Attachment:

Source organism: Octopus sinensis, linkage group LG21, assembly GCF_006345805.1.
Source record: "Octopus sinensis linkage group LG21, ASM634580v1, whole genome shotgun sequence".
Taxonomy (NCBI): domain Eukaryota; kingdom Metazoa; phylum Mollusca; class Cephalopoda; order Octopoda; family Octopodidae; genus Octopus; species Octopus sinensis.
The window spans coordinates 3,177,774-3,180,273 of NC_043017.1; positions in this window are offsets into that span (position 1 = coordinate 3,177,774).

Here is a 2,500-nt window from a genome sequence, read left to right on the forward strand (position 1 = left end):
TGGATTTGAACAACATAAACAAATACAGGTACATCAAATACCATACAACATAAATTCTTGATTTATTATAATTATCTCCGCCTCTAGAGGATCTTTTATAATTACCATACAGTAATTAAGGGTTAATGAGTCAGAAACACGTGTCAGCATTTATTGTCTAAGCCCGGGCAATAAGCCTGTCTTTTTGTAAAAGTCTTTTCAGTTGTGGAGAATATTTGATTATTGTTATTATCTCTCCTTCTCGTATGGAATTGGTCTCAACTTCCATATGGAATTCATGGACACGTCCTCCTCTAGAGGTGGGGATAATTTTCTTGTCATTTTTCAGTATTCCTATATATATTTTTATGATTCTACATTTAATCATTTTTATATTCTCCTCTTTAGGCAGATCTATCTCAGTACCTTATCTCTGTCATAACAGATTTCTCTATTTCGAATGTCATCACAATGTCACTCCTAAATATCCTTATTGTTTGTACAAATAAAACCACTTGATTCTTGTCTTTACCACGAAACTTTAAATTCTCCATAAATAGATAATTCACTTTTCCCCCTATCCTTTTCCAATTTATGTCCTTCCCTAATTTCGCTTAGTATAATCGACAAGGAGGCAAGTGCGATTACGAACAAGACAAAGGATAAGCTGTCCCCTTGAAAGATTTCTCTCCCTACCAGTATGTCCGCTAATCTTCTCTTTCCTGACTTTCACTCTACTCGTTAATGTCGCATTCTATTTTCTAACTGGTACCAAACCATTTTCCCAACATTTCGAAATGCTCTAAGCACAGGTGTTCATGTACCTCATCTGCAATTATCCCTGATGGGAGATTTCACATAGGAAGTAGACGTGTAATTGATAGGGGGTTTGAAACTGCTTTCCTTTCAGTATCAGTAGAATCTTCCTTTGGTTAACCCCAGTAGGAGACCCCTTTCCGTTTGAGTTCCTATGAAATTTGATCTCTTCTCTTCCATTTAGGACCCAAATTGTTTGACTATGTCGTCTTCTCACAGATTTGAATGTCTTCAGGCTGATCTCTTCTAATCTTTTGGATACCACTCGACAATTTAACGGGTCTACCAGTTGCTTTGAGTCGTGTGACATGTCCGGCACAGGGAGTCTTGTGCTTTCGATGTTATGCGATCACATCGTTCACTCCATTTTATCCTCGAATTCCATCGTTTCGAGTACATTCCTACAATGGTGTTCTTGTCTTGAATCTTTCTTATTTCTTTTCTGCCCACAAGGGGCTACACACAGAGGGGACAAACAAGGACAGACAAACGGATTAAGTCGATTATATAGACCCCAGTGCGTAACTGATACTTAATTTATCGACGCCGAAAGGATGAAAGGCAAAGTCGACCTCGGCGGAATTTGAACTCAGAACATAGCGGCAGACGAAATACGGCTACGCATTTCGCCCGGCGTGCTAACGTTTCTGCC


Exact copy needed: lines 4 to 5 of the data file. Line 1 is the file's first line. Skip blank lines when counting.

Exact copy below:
The window spans coordinates 3,177,774-3,180,273 of NC_043017.1; positions in this window are offsets into that span (position 1 = coordinate 3,177,774).

Here is a 2,500-nt window from a genome sequence, read left to right on the forward strand (position 1 = left end):